Friday, July 24, 2015

Full text of interview with Maldives Vice President Ahmed Adeeb

India has raised strong concerns over the Maldives government’s decision to pass a constitutional amendment allowing foreign ownership of islands, a move that could give China a stranglehold in the Indian ocean region. Speaking exclusively to The Hindu, Maldives’ new Vice President Ahmed Adeeb defends the decision, insisting that the move was a commercial one not a strategic one.

How do you respond to India’s concerns that the constitutional amendment your government has passed could have ‘national security’ implications?
This constitutional amendment is purely a corporate, commercial decision, as we want to do this for investments of more than a billion dollars. There are many Maldives atolls that need reclamation done. We have already reclaimed two islands near the Male airport, and there are now people living there. There are many hotels there as well. We need much more by way of multinational’s investment for this. It is just a political play by the opposition to try and create a problem between the Maldives and India, to try and say that we would sell off land to China, but there is no such idea or communication in the government. We are open for business, but not open to give up our sovereignty to any country including China.
We have opened for SEZs and we have requests from many companies to be able to own lands in perpetuity. So far we have given leases for 99 years to them, for investments of around $200 million. But now we want to build big projects, like IT parks, like townships, so we need to give them more. Maldives is a great place for them as we have year-round good weather, environment, so this amendment is to help them invest in the Maldives. Even in India, investments over $5 million get several concessions.
In addition we have put into place many safeguards. First, it is only for investments over $1 billion, then parliament has to pass the project, it has to be transparent, and then they have to reclaim land up to 70 per cent to do the project. The opposition wants to say they will come and run military bases, but that is not the reality. We are looking at projects like Singapore Marina Bay Sands or Dubai’s Palm islands. We are not looking at strategic projects.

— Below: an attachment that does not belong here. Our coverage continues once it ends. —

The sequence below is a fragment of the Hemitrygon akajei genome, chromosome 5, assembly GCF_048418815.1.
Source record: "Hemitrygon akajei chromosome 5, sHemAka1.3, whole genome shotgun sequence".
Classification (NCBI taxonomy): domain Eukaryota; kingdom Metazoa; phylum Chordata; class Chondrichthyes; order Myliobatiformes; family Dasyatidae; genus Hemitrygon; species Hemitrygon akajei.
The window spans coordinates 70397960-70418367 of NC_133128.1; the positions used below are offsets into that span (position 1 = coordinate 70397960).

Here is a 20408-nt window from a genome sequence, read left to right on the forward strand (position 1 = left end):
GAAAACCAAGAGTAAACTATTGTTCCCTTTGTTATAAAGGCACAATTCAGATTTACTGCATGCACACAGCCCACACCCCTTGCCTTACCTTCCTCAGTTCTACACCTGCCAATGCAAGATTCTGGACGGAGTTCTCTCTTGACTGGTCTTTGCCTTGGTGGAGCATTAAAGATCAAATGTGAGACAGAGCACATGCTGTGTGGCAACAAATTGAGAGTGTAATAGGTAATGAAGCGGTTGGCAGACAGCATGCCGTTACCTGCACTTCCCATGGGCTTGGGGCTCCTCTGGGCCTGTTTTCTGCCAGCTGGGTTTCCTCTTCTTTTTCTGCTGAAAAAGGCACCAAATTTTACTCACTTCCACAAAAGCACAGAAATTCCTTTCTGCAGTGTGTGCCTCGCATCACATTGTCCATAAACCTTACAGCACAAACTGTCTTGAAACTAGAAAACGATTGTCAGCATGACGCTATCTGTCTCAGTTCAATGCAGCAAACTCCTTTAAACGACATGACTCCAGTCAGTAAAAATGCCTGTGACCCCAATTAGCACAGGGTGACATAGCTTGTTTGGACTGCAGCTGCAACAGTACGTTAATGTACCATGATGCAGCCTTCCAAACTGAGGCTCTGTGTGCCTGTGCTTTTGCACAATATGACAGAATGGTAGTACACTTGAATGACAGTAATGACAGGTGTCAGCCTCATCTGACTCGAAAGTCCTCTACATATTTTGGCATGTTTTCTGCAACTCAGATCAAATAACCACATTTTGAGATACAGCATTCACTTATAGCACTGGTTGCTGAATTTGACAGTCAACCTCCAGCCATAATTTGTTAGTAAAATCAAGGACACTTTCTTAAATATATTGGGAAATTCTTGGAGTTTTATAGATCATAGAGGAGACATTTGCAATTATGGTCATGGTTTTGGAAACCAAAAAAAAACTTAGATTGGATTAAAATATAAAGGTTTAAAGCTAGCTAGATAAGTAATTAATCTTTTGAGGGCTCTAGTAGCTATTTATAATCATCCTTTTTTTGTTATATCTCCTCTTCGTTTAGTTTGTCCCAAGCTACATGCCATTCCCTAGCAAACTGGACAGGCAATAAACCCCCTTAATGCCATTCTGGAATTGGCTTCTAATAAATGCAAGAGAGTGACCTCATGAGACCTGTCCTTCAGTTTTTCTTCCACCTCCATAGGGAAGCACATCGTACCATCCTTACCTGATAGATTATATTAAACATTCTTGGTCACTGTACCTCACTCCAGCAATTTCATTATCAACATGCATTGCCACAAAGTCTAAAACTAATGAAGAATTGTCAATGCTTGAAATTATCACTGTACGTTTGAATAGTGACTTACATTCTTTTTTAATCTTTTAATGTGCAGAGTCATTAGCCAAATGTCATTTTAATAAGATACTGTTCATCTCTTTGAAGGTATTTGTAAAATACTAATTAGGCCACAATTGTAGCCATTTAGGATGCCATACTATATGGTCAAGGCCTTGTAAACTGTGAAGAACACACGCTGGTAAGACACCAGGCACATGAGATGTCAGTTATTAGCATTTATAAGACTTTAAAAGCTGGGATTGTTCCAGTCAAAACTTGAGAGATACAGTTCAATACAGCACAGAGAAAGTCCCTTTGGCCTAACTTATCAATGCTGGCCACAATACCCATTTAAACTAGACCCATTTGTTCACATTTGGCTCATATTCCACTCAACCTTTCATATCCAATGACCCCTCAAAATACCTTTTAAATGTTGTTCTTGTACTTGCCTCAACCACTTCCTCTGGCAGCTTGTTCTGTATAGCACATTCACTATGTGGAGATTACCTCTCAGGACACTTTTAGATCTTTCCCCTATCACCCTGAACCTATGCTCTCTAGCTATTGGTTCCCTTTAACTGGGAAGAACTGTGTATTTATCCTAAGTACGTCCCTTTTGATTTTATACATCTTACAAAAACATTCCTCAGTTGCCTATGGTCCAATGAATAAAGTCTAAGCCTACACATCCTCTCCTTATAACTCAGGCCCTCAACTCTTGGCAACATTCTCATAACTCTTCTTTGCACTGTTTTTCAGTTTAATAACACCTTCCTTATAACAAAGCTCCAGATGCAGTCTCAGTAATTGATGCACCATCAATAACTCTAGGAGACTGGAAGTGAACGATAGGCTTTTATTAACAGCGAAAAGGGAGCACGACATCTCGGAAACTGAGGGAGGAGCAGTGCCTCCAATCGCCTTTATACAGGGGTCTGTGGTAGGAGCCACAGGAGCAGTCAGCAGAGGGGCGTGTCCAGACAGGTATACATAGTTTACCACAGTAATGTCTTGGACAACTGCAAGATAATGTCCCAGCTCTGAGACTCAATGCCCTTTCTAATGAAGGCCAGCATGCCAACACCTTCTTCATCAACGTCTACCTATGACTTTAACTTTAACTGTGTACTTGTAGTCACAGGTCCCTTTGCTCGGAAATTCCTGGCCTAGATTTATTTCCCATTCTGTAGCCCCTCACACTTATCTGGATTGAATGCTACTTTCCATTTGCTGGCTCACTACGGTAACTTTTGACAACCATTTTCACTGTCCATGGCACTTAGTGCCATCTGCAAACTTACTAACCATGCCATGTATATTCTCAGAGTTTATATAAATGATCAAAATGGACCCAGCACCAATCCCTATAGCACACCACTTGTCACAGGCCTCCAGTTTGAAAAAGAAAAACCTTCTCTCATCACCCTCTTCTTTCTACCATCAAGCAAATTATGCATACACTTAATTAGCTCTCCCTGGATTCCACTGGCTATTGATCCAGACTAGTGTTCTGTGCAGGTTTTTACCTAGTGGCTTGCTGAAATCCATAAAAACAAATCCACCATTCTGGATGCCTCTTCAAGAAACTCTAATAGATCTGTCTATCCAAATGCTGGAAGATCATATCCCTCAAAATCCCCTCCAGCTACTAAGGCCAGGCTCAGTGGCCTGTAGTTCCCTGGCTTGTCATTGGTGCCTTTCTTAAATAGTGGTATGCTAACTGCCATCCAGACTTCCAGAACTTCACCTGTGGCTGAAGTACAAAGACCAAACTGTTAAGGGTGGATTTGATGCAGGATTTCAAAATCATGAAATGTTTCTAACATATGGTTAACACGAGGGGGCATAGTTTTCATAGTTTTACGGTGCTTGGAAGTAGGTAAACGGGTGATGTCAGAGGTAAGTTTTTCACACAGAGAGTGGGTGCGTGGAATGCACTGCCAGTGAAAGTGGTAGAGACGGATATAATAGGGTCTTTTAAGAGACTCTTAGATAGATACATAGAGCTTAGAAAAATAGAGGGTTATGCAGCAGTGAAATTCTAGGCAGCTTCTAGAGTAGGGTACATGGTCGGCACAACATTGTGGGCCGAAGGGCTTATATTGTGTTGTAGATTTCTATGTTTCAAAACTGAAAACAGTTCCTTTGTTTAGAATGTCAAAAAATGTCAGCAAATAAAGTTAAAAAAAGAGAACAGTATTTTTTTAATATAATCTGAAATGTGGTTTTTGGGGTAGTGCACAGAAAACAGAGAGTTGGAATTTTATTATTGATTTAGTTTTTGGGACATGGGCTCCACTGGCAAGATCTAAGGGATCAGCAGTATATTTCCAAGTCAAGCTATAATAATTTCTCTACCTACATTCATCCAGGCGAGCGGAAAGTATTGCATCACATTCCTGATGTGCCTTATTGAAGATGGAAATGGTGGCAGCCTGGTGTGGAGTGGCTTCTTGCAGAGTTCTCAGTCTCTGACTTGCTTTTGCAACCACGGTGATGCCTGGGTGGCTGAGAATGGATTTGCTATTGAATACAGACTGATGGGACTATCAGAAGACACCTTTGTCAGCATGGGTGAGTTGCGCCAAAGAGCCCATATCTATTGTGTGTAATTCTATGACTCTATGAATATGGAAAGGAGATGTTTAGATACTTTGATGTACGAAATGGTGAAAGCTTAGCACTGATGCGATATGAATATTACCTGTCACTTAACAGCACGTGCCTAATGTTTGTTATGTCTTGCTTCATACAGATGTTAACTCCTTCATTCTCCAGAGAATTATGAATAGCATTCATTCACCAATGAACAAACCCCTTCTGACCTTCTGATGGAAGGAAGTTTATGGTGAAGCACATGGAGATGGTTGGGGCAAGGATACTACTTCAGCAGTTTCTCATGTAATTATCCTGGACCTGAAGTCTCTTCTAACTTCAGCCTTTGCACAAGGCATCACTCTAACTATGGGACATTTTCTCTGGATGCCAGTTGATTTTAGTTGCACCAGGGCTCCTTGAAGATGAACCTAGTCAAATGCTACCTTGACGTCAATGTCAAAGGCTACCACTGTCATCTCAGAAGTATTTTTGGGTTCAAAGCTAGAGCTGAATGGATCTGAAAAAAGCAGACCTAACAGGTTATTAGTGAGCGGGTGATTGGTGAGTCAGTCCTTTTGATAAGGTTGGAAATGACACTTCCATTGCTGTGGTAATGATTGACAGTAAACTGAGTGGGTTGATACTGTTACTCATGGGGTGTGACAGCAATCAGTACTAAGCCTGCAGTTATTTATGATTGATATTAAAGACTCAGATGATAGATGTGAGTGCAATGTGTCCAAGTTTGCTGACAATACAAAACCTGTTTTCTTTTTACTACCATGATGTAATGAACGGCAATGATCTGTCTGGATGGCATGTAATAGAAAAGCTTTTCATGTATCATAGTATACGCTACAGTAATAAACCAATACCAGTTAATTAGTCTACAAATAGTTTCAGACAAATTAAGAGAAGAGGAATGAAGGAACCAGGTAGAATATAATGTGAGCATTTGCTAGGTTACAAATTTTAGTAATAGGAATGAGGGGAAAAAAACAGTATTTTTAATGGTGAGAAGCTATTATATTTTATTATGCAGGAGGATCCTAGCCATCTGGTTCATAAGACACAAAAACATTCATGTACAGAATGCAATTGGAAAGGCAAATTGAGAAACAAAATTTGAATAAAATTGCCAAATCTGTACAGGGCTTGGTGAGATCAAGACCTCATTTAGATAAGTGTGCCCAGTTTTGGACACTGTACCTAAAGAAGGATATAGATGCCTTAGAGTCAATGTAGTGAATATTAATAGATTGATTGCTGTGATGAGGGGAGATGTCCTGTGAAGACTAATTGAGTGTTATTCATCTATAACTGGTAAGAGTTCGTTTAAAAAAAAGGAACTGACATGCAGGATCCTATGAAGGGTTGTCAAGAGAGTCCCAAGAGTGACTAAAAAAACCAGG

You speak of Singapore and Dubai type of projects, but some would argue that given the stipulations, only China can actually benefit from the new law: as it has the money, the desire, and the technology for reclamation…

Firstly China has never shown an interest in this kind of project. They would like to partner with us in infrastructure projects, like the airport, give us concessional loans etc. We are seeing much more interest from the Middle East (West Asia), especially from royal families there. Maldives can be like Bahrain is for them. Please remember that President Yameen is a person who declined the American offer for a base under the SOFA agreement. Because our sovereignty is not on offer. And we don’t want to give any of our neighbours, India....any cause for concern. We don’t want to be in a position when we become a threat to our neighbours.

Have there been tensions with India over this? How did India raise its concerns?

The President’s statement today was to communicate to India in particular that what is our intent. We are hoping for a visit to the Indian Foreign Secretary, and we have given assurances to the Indian government about this. It is very strange that the opposition should have caused these concerns with their comments. Let me ask about the opposition party MDP of Mr. Nasheed… is there any hope of a reconciliation now, given that the MDP supported the government on the votes in parliament?

Yes, we are trying to reconcile politically. There are two processes for appeal in the High Court and the Supreme Court. Those are independent, but the prosecutor general has announced that the State will appeal to the High Court to help finish Mr. Nasheed’s appeal process. So we are now supporting Mr. Nasheed’s request for a proper appeals process in court. We have also allowed international observers to come and they can study the whole process, even the Indian media should come.

Relations with India have been under strain over the government’s treatment of Mr. Nasheed, and PM Modi cancelled his visit. Are you hopeful relations can improve?

The PM’s visit was cancelled because of the opposition’s uproar here, as they had planned a protest to overthrow the government in Male. We understood why PM Modi didn’t want to come in the middle of political turmoil, and India didn’t want to be seen as interfering. We are trying to ensure the right environment so Mr. Modi can visit us soon. People in the Maldives are pro-India, we would not like any tensions in our relations with India. This weekend marks our 50th year of independence, and you can see, we have invited Indian bands to perform, and stars like Bipasha Basu who are very popular here will come to. So I hope this is all taken positively and we build on our relations.

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